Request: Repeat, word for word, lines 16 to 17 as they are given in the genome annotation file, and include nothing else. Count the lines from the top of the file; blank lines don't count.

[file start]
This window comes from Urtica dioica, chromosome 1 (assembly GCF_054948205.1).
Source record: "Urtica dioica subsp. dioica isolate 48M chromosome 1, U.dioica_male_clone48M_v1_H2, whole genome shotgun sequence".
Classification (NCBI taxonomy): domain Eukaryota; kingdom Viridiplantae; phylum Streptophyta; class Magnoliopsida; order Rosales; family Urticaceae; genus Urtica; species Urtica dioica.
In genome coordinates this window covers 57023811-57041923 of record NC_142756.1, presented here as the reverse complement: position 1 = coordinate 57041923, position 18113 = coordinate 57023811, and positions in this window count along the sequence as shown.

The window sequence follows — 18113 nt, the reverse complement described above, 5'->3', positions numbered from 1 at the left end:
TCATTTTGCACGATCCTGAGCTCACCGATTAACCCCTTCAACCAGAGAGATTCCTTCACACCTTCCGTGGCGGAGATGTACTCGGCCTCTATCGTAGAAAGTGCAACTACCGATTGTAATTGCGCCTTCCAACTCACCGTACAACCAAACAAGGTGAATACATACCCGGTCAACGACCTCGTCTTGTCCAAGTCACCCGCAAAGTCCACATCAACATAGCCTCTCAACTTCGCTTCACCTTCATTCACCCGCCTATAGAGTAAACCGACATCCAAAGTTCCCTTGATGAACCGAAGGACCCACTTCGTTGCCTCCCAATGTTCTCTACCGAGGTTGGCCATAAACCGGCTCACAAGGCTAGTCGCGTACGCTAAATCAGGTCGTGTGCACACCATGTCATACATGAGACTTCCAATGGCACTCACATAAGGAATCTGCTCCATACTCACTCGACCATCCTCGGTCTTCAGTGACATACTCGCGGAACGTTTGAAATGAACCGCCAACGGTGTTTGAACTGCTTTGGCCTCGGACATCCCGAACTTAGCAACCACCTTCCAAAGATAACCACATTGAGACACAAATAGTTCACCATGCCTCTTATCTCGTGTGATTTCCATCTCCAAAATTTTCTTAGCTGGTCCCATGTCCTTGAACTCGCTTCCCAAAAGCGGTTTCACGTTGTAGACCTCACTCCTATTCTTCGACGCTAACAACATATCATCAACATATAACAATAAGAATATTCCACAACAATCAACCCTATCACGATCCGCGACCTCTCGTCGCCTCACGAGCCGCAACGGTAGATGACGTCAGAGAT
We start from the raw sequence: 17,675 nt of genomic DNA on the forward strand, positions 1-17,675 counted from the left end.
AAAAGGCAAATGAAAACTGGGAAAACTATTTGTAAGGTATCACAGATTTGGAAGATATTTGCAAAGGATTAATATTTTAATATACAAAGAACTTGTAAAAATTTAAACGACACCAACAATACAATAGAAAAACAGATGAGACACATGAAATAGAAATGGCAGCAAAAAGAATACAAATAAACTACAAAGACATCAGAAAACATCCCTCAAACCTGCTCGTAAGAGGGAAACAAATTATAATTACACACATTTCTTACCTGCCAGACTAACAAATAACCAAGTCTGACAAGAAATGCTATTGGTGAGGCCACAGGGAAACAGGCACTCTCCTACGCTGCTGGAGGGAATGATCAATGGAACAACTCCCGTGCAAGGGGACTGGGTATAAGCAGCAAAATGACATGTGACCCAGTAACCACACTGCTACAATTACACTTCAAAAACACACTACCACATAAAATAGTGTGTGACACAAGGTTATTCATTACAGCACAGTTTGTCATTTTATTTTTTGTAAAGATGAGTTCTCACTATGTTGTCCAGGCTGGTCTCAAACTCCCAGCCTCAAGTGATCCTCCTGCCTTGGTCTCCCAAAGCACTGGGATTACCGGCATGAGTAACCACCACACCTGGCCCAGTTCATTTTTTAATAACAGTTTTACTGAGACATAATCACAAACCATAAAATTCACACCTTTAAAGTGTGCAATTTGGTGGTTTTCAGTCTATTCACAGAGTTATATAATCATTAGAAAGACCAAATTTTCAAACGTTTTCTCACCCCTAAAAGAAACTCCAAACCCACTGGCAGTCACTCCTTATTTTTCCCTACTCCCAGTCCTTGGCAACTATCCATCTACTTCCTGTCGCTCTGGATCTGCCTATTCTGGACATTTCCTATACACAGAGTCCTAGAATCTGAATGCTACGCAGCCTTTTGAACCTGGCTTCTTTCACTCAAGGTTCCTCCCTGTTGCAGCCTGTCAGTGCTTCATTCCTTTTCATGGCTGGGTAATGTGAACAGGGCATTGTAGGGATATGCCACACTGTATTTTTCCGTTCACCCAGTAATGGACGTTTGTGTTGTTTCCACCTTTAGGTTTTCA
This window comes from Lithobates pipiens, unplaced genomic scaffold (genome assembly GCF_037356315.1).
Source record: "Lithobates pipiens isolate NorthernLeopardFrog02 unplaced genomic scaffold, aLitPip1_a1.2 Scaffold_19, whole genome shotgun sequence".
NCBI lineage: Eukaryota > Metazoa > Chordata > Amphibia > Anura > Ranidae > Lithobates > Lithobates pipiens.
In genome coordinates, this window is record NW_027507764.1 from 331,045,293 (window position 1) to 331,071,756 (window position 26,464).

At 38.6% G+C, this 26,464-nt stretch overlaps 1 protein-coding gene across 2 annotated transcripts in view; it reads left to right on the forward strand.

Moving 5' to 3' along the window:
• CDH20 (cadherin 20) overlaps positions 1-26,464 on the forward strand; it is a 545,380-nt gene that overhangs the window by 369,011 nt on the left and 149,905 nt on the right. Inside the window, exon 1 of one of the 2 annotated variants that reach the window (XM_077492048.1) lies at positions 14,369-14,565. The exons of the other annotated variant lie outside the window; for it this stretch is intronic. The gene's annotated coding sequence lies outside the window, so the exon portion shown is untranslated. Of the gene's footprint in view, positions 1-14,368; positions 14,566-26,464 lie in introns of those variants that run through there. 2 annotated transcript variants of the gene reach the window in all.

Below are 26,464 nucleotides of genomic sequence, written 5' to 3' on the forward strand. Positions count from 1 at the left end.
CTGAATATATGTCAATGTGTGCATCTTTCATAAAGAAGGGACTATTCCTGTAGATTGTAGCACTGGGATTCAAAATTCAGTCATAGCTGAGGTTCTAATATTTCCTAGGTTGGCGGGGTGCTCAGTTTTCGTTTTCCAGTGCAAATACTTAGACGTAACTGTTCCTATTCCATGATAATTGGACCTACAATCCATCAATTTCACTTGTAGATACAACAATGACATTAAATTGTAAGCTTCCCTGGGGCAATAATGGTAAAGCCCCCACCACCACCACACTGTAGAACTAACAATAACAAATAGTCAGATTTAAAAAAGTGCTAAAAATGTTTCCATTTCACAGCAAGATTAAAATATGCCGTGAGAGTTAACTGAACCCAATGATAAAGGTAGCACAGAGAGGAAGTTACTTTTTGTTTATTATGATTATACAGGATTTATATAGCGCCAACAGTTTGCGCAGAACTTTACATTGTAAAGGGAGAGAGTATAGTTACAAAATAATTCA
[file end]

Below are 26,464 nucleotides of genomic sequence, written 5' to 3' on the forward strand. Positions count from 1 at the left end.
CTGAATATATGTCAATGTGTGCATCTTTCATAAAGAAGGGACTATTCCTGTAGATTGTAGCACTGGGATTCAAAATTCAGTCATAGCTGAGGTTCTAATATTTCCTAGGTTGGCGGGGTGCTCAGTTTTCGTTTTCCAGTGCAAATACTTAGACGTAACTGTTCCTATTCCATGATAATTGGACCTACAATCCATCAATTTCACTTGTAGATACAACAATGACATTAAATTGTAAGCTTCCCTGGGGCAATAATGGTAAAGCCCCCACCACCACCACACTGTAGAACTAACAATAACAAATAGTCAGATTTAAAAAAGTGCTAAAAATGTTTCCATTTCACAGCAAGATTAAAATATGCCGTGAGAGTTAACTGAACCCAATGATAAAGGTAGCACAGAGAGGAAGTTACTTTTTGTTTATTATGATTATACAGGATTTATATAGCGCCAACAGTTTGCGCAGAACTTTACATTGTAAAGGGAGAGAGTATAGTTACAAAATAATTCA